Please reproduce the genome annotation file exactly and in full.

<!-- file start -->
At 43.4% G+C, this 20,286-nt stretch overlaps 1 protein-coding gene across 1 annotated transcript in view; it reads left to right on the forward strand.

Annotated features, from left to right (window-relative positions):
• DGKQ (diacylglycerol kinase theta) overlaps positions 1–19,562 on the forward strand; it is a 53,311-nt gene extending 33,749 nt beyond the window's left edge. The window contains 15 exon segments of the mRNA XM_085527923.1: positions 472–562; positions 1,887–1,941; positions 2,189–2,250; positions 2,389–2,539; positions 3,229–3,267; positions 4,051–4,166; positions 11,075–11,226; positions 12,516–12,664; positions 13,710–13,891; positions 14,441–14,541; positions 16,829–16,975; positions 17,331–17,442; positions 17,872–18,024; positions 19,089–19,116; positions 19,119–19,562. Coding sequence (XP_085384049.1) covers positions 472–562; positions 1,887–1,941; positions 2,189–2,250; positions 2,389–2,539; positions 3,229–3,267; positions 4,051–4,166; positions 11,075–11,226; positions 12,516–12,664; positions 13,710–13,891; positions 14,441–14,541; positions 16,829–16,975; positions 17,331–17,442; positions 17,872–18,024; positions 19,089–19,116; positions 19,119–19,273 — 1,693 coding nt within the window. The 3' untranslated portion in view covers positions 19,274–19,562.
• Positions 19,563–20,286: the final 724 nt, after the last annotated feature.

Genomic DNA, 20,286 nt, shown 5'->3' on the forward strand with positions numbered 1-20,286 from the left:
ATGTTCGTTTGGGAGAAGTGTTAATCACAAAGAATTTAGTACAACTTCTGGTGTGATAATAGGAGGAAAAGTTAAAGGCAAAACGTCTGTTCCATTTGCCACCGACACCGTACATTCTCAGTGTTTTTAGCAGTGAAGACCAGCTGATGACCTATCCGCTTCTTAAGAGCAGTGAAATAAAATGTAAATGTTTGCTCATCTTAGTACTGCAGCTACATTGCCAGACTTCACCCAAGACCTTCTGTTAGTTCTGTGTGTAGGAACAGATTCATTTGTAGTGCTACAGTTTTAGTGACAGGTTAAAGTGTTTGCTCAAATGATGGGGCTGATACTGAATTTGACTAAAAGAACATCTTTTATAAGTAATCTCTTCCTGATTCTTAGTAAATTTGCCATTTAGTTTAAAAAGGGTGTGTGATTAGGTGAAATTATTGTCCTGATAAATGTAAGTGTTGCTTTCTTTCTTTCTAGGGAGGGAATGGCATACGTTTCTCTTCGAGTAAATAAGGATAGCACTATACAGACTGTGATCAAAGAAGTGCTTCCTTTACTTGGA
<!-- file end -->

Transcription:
At 43.4% G+C, this 20,286-nt stretch overlaps 1 protein-coding gene across 1 annotated transcript in view; it reads left to right on the forward strand.

Annotated features, from left to right (window-relative positions):
• DGKQ (diacylglycerol kinase theta) overlaps positions 1–19,562 on the forward strand; it is a 53,311-nt gene extending 33,749 nt beyond the window's left edge. The window contains 15 exon segments of the mRNA XM_085527923.1: positions 472–562; positions 1,887–1,941; positions 2,189–2,250; positions 2,389–2,539; positions 3,229–3,267; positions 4,051–4,166; positions 11,075–11,226; positions 12,516–12,664; positions 13,710–13,891; positions 14,441–14,541; positions 16,829–16,975; positions 17,331–17,442; positions 17,872–18,024; positions 19,089–19,116; positions 19,119–19,562. Coding sequence (XP_085384049.1) covers positions 472–562; positions 1,887–1,941; positions 2,189–2,250; positions 2,389–2,539; positions 3,229–3,267; positions 4,051–4,166; positions 11,075–11,226; positions 12,516–12,664; positions 13,710–13,891; positions 14,441–14,541; positions 16,829–16,975; positions 17,331–17,442; positions 17,872–18,024; positions 19,089–19,116; positions 19,119–19,273 — 1,693 coding nt within the window. The 3' untranslated portion in view covers positions 19,274–19,562.
• Positions 19,563–20,286: the final 724 nt, after the last annotated feature.

Genomic DNA, 20,286 nt, shown 5'->3' on the forward strand with positions numbered 1-20,286 from the left:
ATGTTCGTTTGGGAGAAGTGTTAATCACAAAGAATTTAGTACAACTTCTGGTGTGATAATAGGAGGAAAAGTTAAAGGCAAAACGTCTGTTCCATTTGCCACCGACACCGTACATTCTCAGTGTTTTTAGCAGTGAAGACCAGCTGATGACCTATCCGCTTCTTAAGAGCAGTGAAATAAAATGTAAATGTTTGCTCATCTTAGTACTGCAGCTACATTGCCAGACTTCACCCAAGACCTTCTGTTAGTTCTGTGTGTAGGAACAGATTCATTTGTAGTGCTACAGTTTTAGTGACAGGTTAAAGTGTTTGCTCAAATGATGGGGCTGATACTGAATTTGACTAAAAGAACATCTTTTATAAGTAATCTCTTCCTGATTCTTAGTAAATTTGCCATTTAGTTTAAAAAGGGTGTGTGATTAGGTGAAATTATTGTCCTGATAAATGTAAGTGTTGCTTTCTTTCTTTCTAGGGAGGGAATGGCATACGTTTCTCTTCGAGTAAATAAGGATAGCACTATACAGACTGTGATCAAAGAAGTGCTTCCTTTACTTGGA